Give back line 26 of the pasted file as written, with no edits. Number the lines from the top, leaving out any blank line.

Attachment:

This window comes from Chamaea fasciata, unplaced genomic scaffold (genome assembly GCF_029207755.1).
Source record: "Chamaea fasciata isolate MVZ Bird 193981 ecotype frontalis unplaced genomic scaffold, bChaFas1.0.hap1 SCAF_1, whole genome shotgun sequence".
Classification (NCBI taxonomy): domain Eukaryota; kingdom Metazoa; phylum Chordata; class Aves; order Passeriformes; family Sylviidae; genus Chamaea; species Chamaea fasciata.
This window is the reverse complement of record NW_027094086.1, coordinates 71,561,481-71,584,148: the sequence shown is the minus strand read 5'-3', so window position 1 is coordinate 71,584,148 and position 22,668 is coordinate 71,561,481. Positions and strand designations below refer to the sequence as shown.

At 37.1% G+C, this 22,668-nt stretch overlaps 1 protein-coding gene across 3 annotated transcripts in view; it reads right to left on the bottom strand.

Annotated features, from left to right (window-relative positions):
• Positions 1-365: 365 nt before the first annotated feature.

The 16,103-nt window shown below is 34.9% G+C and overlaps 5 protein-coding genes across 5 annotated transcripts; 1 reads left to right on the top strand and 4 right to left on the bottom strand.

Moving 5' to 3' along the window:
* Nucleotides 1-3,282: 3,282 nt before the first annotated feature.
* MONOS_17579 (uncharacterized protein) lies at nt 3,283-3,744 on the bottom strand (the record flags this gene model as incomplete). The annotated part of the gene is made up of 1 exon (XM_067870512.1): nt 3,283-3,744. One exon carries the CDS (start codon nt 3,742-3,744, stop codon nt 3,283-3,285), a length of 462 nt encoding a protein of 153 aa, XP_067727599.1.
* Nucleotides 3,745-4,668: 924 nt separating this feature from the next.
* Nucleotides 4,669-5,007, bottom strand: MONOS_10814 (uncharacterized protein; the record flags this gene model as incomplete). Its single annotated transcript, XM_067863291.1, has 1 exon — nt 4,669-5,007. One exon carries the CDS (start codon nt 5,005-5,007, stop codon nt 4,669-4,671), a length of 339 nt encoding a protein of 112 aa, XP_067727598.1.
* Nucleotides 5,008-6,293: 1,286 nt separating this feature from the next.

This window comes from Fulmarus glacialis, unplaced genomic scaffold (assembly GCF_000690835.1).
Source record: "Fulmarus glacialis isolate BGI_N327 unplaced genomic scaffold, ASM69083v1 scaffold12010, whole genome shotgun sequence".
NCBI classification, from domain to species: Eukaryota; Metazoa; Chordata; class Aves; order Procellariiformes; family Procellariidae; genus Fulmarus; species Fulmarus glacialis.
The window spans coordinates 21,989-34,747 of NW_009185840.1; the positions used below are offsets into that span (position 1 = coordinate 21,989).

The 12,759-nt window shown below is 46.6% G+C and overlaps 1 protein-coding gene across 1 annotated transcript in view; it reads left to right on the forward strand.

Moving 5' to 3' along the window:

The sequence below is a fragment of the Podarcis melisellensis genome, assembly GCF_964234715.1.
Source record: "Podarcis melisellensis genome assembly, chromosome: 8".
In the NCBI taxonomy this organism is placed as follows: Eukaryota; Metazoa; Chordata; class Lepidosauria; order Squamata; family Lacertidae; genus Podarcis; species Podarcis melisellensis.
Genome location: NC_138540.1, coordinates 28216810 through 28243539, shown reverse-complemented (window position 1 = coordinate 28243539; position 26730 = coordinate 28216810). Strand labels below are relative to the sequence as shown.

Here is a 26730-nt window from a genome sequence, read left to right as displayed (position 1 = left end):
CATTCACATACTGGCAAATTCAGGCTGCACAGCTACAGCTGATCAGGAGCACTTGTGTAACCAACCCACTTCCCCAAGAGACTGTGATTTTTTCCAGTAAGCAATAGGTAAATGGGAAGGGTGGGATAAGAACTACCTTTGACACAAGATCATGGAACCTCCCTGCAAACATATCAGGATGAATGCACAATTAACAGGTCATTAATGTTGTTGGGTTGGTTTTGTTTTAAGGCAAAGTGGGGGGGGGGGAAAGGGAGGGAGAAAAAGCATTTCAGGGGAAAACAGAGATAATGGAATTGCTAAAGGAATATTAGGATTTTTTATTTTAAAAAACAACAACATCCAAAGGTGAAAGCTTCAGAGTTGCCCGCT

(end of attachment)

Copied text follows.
CATTCACATACTGGCAAATTCAGGCTGCACAGCTACAGCTGATCAGGAGCACTTGTGTAACCAACCCACTTCCCCAAGAGACTGTGATTTTTTCCAGTAAGCAATAGGTAAATGGGAAGGGTGGGATAAGAACTACCTTTGACACAAGATCATGGAACCTCCCTGCAAACATATCAGGATGAATGCACAATTAACAGGTCATTAATGTTGTTGGGTTGGTTTTGTTTTAAGGCAAAGTGGGGGGGGGGGAAAGGGAGGGAGAAAAAGCATTTCAGGGGAAAACAGAGATAATGGAATTGCTAAAGGAATATTAGGATTTTTTATTTTAAAAAACAACAACATCCAAAGGTGAAAGCTTCAGAGTTGCCCGCT